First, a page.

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HTC One X - Android 4.0 / HTC Sense Interface

By Edward Chester

Reviewed:

Summary

Our Score:

9

Android 4.0 / HTC Sense Interface

The HTC One X runs Android 4.0 (Ice Cream Sandwich) but HTC has heavily customised it.

Starting from the top, the lock screen has been augmented with the ability to jump straight into your choice of four apps – just drag the icon into the grey circle. Or you can just drag the circle offscreen to unlock to the homescreen.

Once on the homescreen you'll find seven screens various filled with widgets and apps, or left blank for you to add your own widgets. Sitting top dead centre is the HTC clock/calendar/weather widget which at a glance let's you see what's what. Tap it and you can get impressively detailed weather reports for the next few days.

Other widgets are the usual selection of mini media players, note takers, picture viewers, quick settings shortcuts and message readers. However, what isn't usual is the superb way you manage all this lot. Hold your finger down on a homscreen and you're taken to a view that shows your homescreens along the top as small thumbnails and widgets/apps/shortcuts along the bottom as large thumbnails. Swipe through them and it's easy to pick out the widgets you like the look of and place them just where you want.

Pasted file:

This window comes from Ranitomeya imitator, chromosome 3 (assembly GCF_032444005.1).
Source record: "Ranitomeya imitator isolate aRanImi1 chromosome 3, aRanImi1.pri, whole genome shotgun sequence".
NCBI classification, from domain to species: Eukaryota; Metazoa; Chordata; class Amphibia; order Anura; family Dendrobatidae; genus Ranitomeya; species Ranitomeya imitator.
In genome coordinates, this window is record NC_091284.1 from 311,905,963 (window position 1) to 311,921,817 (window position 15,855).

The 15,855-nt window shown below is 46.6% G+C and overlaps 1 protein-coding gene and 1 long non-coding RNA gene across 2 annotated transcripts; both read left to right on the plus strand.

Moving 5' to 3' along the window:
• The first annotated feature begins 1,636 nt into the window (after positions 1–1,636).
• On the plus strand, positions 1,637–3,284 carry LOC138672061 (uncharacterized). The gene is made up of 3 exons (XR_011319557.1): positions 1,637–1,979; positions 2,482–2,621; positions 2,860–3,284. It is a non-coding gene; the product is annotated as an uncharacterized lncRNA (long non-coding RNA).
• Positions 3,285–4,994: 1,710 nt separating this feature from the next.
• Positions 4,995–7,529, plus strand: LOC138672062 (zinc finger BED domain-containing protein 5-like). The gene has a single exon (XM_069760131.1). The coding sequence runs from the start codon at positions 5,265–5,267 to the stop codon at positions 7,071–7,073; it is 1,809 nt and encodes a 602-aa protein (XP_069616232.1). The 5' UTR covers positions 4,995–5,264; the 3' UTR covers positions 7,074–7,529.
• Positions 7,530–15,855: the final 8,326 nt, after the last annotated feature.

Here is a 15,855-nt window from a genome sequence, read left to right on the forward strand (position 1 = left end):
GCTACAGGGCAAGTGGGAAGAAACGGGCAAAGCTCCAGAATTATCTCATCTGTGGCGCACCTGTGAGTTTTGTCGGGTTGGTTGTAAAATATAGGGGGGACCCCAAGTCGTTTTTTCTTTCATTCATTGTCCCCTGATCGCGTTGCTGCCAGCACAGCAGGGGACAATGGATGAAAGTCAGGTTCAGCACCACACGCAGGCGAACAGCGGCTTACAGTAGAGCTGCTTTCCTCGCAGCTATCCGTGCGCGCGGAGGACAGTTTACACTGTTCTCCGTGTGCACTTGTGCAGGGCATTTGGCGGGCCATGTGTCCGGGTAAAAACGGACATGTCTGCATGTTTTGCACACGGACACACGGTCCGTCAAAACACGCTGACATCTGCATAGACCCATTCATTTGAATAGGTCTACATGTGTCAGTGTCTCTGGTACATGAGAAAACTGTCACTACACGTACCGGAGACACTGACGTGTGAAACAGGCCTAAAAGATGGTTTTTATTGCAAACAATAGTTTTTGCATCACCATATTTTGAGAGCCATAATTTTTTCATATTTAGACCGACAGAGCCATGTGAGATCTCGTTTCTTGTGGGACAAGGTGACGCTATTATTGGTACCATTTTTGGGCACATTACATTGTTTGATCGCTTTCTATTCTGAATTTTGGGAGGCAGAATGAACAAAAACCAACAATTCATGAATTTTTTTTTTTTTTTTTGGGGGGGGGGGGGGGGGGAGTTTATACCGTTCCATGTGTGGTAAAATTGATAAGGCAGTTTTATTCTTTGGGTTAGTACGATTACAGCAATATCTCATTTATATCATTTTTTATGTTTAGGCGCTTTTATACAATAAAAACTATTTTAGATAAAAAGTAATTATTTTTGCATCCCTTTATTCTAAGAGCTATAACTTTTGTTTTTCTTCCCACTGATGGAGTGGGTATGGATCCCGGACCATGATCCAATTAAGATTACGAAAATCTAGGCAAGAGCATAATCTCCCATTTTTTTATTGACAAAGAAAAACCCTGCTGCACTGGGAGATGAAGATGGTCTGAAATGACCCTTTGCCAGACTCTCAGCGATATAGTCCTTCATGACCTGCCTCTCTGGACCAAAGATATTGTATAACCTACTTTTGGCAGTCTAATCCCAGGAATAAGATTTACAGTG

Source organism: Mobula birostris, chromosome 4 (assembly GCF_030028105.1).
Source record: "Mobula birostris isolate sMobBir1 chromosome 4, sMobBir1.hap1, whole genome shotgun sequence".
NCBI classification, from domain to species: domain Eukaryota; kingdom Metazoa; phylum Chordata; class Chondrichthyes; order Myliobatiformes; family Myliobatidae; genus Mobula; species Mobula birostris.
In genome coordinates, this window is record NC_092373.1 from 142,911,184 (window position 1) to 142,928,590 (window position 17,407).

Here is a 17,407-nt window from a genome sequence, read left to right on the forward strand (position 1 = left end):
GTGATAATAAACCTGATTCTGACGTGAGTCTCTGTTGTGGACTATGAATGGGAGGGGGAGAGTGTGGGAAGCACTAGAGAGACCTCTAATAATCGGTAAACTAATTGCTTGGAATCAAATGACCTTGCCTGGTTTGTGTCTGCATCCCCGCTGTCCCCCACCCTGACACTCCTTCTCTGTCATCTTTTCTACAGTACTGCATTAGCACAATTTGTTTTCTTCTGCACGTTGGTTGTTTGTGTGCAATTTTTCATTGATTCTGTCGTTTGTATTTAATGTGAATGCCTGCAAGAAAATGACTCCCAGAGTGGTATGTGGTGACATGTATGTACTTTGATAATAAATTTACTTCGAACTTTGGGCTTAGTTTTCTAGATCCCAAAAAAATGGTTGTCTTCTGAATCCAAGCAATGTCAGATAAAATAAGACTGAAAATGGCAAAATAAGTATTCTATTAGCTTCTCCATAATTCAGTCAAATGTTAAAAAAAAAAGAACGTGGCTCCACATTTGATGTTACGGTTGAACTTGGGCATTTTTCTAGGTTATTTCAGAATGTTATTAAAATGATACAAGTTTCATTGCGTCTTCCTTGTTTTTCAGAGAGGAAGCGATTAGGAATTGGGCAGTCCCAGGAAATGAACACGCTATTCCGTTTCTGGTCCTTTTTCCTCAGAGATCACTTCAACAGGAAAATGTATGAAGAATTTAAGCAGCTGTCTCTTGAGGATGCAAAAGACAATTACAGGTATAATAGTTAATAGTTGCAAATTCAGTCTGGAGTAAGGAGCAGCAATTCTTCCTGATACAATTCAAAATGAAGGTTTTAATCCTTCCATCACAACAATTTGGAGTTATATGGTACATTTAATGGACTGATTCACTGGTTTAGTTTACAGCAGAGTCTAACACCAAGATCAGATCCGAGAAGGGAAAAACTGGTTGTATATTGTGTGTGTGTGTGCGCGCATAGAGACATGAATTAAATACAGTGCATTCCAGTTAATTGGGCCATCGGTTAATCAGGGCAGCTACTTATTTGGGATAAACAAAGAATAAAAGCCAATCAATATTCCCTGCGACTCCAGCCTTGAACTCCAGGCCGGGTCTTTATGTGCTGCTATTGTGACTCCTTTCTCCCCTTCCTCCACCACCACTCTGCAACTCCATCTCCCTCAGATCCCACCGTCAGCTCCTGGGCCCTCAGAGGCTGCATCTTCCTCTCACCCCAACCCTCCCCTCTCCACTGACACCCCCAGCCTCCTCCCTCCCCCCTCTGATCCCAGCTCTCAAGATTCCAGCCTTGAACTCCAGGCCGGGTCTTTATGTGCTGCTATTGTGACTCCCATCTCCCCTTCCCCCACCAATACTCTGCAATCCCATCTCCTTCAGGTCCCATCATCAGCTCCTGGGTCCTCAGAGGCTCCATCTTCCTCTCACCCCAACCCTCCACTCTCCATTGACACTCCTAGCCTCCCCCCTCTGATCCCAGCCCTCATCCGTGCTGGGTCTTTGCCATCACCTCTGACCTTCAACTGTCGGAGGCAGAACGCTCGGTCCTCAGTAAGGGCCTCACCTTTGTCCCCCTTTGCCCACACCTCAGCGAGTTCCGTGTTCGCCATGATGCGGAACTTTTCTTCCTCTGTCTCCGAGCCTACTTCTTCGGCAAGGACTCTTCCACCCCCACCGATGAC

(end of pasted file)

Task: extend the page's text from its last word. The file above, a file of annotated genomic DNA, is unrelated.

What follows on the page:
One thing that HTC has changed that we're not overly keen on is removing the universal Google search bar. The latest version of Android had made its long running search bar a fixed feature at the top of every homescreen, meaning you don't have to faff about adding the widget on every page if you want it always to hand. HTC has relegated this back to just a widget, though.